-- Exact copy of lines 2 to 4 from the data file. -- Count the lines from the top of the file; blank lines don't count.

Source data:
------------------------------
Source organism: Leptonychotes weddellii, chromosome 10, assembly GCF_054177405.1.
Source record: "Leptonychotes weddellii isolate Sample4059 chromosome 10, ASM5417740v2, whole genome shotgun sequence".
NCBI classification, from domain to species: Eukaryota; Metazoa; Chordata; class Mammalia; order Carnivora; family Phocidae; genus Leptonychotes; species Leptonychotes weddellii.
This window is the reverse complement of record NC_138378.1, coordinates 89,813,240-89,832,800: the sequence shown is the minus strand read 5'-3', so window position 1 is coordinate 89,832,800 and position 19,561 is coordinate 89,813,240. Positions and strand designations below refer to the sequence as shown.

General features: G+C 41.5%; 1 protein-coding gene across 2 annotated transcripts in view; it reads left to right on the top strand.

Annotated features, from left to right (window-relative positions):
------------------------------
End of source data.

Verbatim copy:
Source record: "Leptonychotes weddellii isolate Sample4059 chromosome 10, ASM5417740v2, whole genome shotgun sequence".
NCBI classification, from domain to species: Eukaryota; Metazoa; Chordata; class Mammalia; order Carnivora; family Phocidae; genus Leptonychotes; species Leptonychotes weddellii.
This window is the reverse complement of record NC_138378.1, coordinates 89,813,240-89,832,800: the sequence shown is the minus strand read 5'-3', so window position 1 is coordinate 89,832,800 and position 19,561 is coordinate 89,813,240. Positions and strand designations below refer to the sequence as shown.